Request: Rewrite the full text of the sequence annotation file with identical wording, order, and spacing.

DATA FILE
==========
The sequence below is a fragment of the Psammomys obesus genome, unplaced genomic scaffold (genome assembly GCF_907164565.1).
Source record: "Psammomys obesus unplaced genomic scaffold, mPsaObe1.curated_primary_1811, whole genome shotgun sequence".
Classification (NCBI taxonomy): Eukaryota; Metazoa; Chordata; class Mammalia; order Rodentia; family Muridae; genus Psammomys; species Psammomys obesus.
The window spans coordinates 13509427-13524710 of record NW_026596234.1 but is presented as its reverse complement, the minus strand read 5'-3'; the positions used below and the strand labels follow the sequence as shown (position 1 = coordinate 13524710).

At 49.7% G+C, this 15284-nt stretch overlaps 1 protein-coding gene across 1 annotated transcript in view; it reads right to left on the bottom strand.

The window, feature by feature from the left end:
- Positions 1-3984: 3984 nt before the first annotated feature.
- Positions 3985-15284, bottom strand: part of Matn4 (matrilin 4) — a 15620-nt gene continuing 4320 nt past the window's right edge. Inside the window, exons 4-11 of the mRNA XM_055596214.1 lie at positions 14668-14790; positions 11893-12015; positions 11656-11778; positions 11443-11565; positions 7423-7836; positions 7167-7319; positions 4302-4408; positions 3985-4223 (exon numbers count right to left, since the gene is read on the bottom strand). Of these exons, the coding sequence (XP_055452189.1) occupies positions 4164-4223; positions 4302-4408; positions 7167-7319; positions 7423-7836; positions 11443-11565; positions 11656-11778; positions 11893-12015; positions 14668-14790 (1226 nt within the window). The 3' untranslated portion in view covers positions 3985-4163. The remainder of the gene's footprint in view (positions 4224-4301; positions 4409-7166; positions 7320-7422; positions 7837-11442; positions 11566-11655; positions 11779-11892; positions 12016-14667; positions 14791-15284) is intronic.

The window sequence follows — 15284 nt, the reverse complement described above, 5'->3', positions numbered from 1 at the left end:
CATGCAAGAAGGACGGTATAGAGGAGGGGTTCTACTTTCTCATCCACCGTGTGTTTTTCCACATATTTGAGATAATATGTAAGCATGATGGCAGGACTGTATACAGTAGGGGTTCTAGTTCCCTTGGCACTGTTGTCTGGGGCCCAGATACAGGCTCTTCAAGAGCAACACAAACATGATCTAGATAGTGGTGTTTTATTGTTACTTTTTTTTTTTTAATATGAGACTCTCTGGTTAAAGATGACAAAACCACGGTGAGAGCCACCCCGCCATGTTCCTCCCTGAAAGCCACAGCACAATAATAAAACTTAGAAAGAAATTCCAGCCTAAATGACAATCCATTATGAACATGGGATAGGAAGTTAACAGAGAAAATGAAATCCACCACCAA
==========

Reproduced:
The sequence below is a fragment of the Psammomys obesus genome, unplaced genomic scaffold (genome assembly GCF_907164565.1).
Source record: "Psammomys obesus unplaced genomic scaffold, mPsaObe1.curated_primary_1811, whole genome shotgun sequence".
Classification (NCBI taxonomy): Eukaryota; Metazoa; Chordata; class Mammalia; order Rodentia; family Muridae; genus Psammomys; species Psammomys obesus.
The window spans coordinates 13509427-13524710 of record NW_026596234.1 but is presented as its reverse complement, the minus strand read 5'-3'; the positions used below and the strand labels follow the sequence as shown (position 1 = coordinate 13524710).

At 49.7% G+C, this 15284-nt stretch overlaps 1 protein-coding gene across 1 annotated transcript in view; it reads right to left on the bottom strand.

The window, feature by feature from the left end:
- Positions 1-3984: 3984 nt before the first annotated feature.
- Positions 3985-15284, bottom strand: part of Matn4 (matrilin 4) — a 15620-nt gene continuing 4320 nt past the window's right edge. Inside the window, exons 4-11 of the mRNA XM_055596214.1 lie at positions 14668-14790; positions 11893-12015; positions 11656-11778; positions 11443-11565; positions 7423-7836; positions 7167-7319; positions 4302-4408; positions 3985-4223 (exon numbers count right to left, since the gene is read on the bottom strand). Of these exons, the coding sequence (XP_055452189.1) occupies positions 4164-4223; positions 4302-4408; positions 7167-7319; positions 7423-7836; positions 11443-11565; positions 11656-11778; positions 11893-12015; positions 14668-14790 (1226 nt within the window). The 3' untranslated portion in view covers positions 3985-4163. The remainder of the gene's footprint in view (positions 4224-4301; positions 4409-7166; positions 7320-7422; positions 7837-11442; positions 11566-11655; positions 11779-11892; positions 12016-14667; positions 14791-15284) is intronic.

The window sequence follows — 15284 nt, the reverse complement described above, 5'->3', positions numbered from 1 at the left end:
CATGCAAGAAGGACGGTATAGAGGAGGGGTTCTACTTTCTCATCCACCGTGTGTTTTTCCACATATTTGAGATAATATGTAAGCATGATGGCAGGACTGTATACAGTAGGGGTTCTAGTTCCCTTGGCACTGTTGTCTGGGGCCCAGATACAGGCTCTTCAAGAGCAACACAAACATGATCTAGATAGTGGTGTTTTATTGTTACTTTTTTTTTTTTAATATGAGACTCTCTGGTTAAAGATGACAAAACCACGGTGAGAGCCACCCCGCCATGTTCCTCCCTGAAAGCCACAGCACAATAATAAAACTTAGAAAGAAATTCCAGCCTAAATGACAATCCATTATGAACATGGGATAGGAAGTTAACAGAGAAAATGAAATCCACCACCAA